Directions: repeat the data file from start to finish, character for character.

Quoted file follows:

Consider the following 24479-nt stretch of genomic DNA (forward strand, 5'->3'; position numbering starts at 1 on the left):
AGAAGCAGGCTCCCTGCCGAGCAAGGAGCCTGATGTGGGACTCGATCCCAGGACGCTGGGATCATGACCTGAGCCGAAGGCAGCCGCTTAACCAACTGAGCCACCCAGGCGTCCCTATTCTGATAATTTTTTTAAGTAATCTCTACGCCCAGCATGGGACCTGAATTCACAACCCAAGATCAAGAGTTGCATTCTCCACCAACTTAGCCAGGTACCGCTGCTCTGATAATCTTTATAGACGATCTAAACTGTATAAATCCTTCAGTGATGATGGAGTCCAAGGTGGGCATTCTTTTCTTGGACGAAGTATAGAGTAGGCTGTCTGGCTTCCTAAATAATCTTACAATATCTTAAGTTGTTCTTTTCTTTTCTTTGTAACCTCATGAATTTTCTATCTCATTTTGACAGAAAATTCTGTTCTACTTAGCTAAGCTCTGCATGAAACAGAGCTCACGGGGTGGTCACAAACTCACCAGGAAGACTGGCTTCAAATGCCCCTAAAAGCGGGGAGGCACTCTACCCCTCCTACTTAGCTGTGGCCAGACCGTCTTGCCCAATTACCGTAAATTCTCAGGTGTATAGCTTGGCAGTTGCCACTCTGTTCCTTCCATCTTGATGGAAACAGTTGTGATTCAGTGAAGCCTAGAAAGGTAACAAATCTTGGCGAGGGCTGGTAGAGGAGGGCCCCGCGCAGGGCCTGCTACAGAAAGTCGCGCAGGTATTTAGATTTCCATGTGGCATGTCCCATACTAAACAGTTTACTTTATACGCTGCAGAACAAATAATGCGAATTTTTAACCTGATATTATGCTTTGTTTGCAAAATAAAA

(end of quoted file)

Consider the following 24479-nt stretch of genomic DNA (forward strand, 5'->3'; position numbering starts at 1 on the left):
AGAAGCAGGCTCCCTGCCGAGCAAGGAGCCTGATGTGGGACTCGATCCCAGGACGCTGGGATCATGACCTGAGCCGAAGGCAGCCGCTTAACCAACTGAGCCACCCAGGCGTCCCTATTCTGATAATTTTTTTAAGTAATCTCTACGCCCAGCATGGGACCTGAATTCACAACCCAAGATCAAGAGTTGCATTCTCCACCAACTTAGCCAGGTACCGCTGCTCTGATAATCTTTATAGACGATCTAAACTGTATAAATCCTTCAGTGATGATGGAGTCCAAGGTGGGCATTCTTTTCTTGGACGAAGTATAGAGTAGGCTGTCTGGCTTCCTAAATAATCTTACAATATCTTAAGTTGTTCTTTTCTTTTCTTTGTAACCTCATGAATTTTCTATCTCATTTTGACAGAAAATTCTGTTCTACTTAGCTAAGCTCTGCATGAAACAGAGCTCACGGGGTGGTCACAAACTCACCAGGAAGACTGGCTTCAAATGCCCCTAAAAGCGGGGAGGCACTCTACCCCTCCTACTTAGCTGTGGCCAGACCGTCTTGCCCAATTACCGTAAATTCTCAGGTGTATAGCTTGGCAGTTGCCACTCTGTTCCTTCCATCTTGATGGAAACAGTTGTGATTCAGTGAAGCCTAGAAAGGTAACAAATCTTGGCGAGGGCTGGTAGAGGAGGGCCCCGCGCAGGGCCTGCTACAGAAAGTCGCGCAGGTATTTAGATTTCCATGTGGCATGTCCCATACTAAACAGTTTACTTTATACGCTGCAGAACAAATAATGCGAATTTTTAACCTGATATTATGCTTTGTTTGCAAAATAAAA